The WX1’s overall performance is excellent. It starts up and is ready to shoot in approximately 1.7 seconds, which is very quick. In single-shot mode it can maintain a shot-to-shot time of approximately 1.5 seconds, which is also nice and fast.. There are three continuous shooting modes capturing bursts of 10 frames and 2fps, 5ps, 10fps respectively, and an auto bracketing mode.

The autofocus system is also exceptionally good. It has a nine-point AF system, with multi-point, centre-weighted and centre-point modes. It is one of the fastest AF systems I’ve seen on a compact camera, focusing in a fraction of a second in good light. In lower light and at longer zoom ranges it does slow down appreciably but it does focus reliably. The AF assist lamp is very bright and the camera will focus accurately in total darkness at a range of several metres.

When one spends over £200 on a compact camera one expects good image quality, and the WX1 certainly delivers. The Sony G lens provides good frame-wide sharpness with no chromatic aberration, although it does exhibit some barrel distortion at wide angle. Colour reproduction is bright and natural with good detail in saturated areas, and dynamic range is also very good, thanks to the larger pixels and lower density of the 10.2MP EXMOR sensor. The WX1 has Sony’s D-Range Optimiser, still the best of the contrast booster systems now commonly found in high-res compacts, and this helps to dramatically improve shadow detail.

Noise control has previously been a problem for some Sony cameras, but the WX1 is very good, producing excellent image quality at 200 ISO, only a smattering of light noise at 400ISO and perfectly usable images at 800 ISO. 1600 and 3200 ISO are available in the High ISO scene mode, however at these settings picture quality is not so good, so they’re best avoided.


The Sony Cyber-Shot DSC-WX1 is exactly what a luxury ultra-compact should be; a tiny techno-toy crammed with all the latests gadgets and gizmos, with fast performance, plenty of clever features and decent picture quality to match. It may look a bit dull but it is very well made, and despite the price it’s actually not bad value.

”Over the next few pages we show a range of test shots. On this page the full size image at the minimum and maximum ISO settings have been reduced to let you see the full image, and a series of full resolution crops have taken from original images at a range of ISO settings to show the overall image quality. These pictures were taken indoors using shaded natural light. ”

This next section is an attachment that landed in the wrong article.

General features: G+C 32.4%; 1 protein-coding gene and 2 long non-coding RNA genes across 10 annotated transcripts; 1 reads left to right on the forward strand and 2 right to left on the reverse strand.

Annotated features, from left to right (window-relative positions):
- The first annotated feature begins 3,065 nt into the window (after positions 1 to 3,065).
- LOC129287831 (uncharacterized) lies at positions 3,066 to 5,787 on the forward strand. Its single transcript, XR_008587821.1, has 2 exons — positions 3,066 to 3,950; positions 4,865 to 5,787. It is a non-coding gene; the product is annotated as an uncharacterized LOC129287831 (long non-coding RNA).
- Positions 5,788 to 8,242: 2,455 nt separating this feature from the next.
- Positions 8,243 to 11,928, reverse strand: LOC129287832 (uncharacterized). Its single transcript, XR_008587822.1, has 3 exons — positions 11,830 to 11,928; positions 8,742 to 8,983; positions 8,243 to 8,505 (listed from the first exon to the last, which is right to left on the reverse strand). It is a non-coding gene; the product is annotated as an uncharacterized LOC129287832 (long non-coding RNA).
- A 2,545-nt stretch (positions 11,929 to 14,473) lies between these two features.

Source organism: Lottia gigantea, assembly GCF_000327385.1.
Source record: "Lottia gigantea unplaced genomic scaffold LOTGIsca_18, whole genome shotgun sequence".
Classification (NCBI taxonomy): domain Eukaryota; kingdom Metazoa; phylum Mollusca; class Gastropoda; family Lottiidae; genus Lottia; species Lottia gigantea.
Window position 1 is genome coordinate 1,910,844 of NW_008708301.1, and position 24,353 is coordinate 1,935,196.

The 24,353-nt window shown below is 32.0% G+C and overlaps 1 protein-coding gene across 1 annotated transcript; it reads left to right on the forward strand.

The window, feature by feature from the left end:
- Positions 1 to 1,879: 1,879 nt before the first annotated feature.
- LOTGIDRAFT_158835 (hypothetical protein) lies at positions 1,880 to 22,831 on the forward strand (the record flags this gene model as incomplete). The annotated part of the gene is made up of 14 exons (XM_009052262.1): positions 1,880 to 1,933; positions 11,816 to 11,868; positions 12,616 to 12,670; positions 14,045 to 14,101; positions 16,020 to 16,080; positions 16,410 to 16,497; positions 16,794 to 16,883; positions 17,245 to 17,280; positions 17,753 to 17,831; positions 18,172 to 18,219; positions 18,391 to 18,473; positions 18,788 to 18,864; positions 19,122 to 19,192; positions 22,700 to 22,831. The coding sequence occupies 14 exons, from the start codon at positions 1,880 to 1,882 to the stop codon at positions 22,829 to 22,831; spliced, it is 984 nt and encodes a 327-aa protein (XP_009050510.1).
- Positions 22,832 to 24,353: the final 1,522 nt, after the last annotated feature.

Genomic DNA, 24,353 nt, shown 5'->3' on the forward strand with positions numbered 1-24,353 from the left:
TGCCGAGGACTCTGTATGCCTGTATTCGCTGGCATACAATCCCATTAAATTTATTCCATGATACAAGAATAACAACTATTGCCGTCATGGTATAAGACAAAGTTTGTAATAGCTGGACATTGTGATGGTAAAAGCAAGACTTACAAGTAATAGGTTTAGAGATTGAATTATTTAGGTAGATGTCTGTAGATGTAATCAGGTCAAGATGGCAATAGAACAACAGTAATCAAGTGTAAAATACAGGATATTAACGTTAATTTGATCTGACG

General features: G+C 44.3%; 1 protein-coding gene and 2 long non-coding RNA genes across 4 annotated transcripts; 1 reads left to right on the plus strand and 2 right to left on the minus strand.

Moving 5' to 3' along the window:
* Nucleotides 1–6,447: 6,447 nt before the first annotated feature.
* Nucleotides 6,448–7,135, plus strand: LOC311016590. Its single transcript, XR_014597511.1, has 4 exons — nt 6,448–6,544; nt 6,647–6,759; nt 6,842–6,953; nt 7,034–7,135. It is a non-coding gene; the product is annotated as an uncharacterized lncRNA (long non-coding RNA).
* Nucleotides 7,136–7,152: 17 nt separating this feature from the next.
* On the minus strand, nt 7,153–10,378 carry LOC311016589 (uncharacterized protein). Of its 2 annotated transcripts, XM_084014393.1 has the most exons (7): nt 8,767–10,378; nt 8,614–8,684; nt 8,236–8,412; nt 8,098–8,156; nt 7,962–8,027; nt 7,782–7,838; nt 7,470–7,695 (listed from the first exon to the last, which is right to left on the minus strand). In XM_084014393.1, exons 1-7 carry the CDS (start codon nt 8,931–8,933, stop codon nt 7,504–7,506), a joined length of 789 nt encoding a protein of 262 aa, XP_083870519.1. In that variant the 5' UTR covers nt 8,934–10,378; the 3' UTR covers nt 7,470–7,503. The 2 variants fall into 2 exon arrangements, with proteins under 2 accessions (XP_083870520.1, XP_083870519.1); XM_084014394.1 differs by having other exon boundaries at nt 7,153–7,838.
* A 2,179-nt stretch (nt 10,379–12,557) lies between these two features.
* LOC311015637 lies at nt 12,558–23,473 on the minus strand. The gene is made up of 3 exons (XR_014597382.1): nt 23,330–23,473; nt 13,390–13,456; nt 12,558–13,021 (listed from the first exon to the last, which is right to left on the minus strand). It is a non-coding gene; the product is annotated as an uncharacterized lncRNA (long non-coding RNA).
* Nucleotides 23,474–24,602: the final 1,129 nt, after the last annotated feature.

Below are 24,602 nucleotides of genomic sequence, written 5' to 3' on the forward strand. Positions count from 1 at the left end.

This is the full frame at the minimum ISO setting of 160.


The image quality at 160 ISO is excellent, with good colour gradation and fine detail.


Not much difference at 200 ISO, unsurprisingly.


Slightly more noise at 400 ISO, but the image is perfectly printable.


Quite a bit more noise at 800 ISO, but the overall quality is still pretty good.


Image quality is greatly reduced in high ISO mode, at 1600 ISO.


This is the full frame at 1600 ISO.


”A range of general test shots are shown over the next two pages. In some cases, the full size image has been reduced for bandwidth purposes, and a crop taken from the original full resolution image has been placed below it to show the overall image quality. ”


Here’s the usual detail test shot of the West Window of Exeter Cathedral, for you to compare with other cameras. See below for a full res crop, or click for the full sized image. The downloadable file is approximately 3.7MB.


The level of detail is excellent for a 10MP sensor,.


Although very sharp, the lens does suffer from barrel distortion at wide angle.


Centre sharpness is excellent.


There is a little blurring in the far corners of the frame, but no chromatic aberration.


”Here are some general test shots to help evaluate the camera’s overall image quality, including dynamic range, colour rendition and the zoom range of the lens. Some pictures may be clicked to download the full size original image. ”


The wide angle and of the zoom is equivalent to 24mm, wider than average.


The 5x telephoto is equivalent to 120mm.


Even with DRO turned off the dynamic range isn’t too bad.


Turning on DRO produces even more shadow detail.


Colour reproduction is excellent.


The Sweep Panorama mode is great for…well, panoramas.

Trusted Score

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Score in detail

  • Value 7
  • Image Quality 8
  • Build Quality 9


Camera type Ultra Compact
Megapixels (Megapixel) 10.2 Megapixel
Optical Zoom (Times) 5x
Image Sensor 1/2.4-inch Exmor R CMOS
Image Stabilisation Optical
LCD Monitor 2.7 in, 3 in
Flash modes Auto Flash, Flash OFF, Flash ON, Red-eye Reduction
Video (max res/format) 1280 x 720, 640 x 480
Memory card slot Memory Stick Duo, Memory Stick PRO Duo, Memory Stick PRO High Speed Duo, Memory Stick PRO-HG Duo